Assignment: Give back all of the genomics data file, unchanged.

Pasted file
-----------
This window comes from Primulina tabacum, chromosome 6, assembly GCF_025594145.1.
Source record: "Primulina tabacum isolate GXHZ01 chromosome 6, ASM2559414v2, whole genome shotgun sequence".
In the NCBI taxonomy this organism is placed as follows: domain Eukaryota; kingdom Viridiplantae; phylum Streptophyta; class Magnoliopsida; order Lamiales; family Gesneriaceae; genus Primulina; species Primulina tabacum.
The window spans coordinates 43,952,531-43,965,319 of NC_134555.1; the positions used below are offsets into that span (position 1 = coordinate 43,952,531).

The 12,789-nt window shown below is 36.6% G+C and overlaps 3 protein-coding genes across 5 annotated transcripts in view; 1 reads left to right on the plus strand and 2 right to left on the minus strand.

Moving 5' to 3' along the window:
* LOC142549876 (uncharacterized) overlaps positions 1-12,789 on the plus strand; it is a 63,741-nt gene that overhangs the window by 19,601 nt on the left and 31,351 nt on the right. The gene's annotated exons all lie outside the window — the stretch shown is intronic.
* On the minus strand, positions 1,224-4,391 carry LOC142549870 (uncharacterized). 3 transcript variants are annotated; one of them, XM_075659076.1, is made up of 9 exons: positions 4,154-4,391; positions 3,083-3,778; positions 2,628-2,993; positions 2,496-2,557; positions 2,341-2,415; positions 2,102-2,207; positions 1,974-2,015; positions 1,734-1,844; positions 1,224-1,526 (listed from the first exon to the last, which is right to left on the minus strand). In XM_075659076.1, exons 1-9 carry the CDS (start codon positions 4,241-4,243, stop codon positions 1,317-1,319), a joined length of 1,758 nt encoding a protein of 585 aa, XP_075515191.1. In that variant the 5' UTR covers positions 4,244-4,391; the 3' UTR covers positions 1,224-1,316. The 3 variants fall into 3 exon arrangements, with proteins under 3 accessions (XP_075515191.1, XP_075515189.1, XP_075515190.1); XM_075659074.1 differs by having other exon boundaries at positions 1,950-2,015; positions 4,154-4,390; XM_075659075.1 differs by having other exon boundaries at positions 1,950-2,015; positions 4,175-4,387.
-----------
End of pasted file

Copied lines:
This window comes from Primulina tabacum, chromosome 6, assembly GCF_025594145.1.
Source record: "Primulina tabacum isolate GXHZ01 chromosome 6, ASM2559414v2, whole genome shotgun sequence".
In the NCBI taxonomy this organism is placed as follows: domain Eukaryota; kingdom Viridiplantae; phylum Streptophyta; class Magnoliopsida; order Lamiales; family Gesneriaceae; genus Primulina; species Primulina tabacum.
The window spans coordinates 43,952,531-43,965,319 of NC_134555.1; the positions used below are offsets into that span (position 1 = coordinate 43,952,531).

The 12,789-nt window shown below is 36.6% G+C and overlaps 3 protein-coding genes across 5 annotated transcripts in view; 1 reads left to right on the plus strand and 2 right to left on the minus strand.

Moving 5' to 3' along the window:
* LOC142549876 (uncharacterized) overlaps positions 1-12,789 on the plus strand; it is a 63,741-nt gene that overhangs the window by 19,601 nt on the left and 31,351 nt on the right. The gene's annotated exons all lie outside the window — the stretch shown is intronic.
* On the minus strand, positions 1,224-4,391 carry LOC142549870 (uncharacterized). 3 transcript variants are annotated; one of them, XM_075659076.1, is made up of 9 exons: positions 4,154-4,391; positions 3,083-3,778; positions 2,628-2,993; positions 2,496-2,557; positions 2,341-2,415; positions 2,102-2,207; positions 1,974-2,015; positions 1,734-1,844; positions 1,224-1,526 (listed from the first exon to the last, which is right to left on the minus strand). In XM_075659076.1, exons 1-9 carry the CDS (start codon positions 4,241-4,243, stop codon positions 1,317-1,319), a joined length of 1,758 nt encoding a protein of 585 aa, XP_075515191.1. In that variant the 5' UTR covers positions 4,244-4,391; the 3' UTR covers positions 1,224-1,316. The 3 variants fall into 3 exon arrangements, with proteins under 3 accessions (XP_075515191.1, XP_075515189.1, XP_075515190.1); XM_075659074.1 differs by having other exon boundaries at positions 1,950-2,015; positions 4,154-4,390; XM_075659075.1 differs by having other exon boundaries at positions 1,950-2,015; positions 4,175-4,387.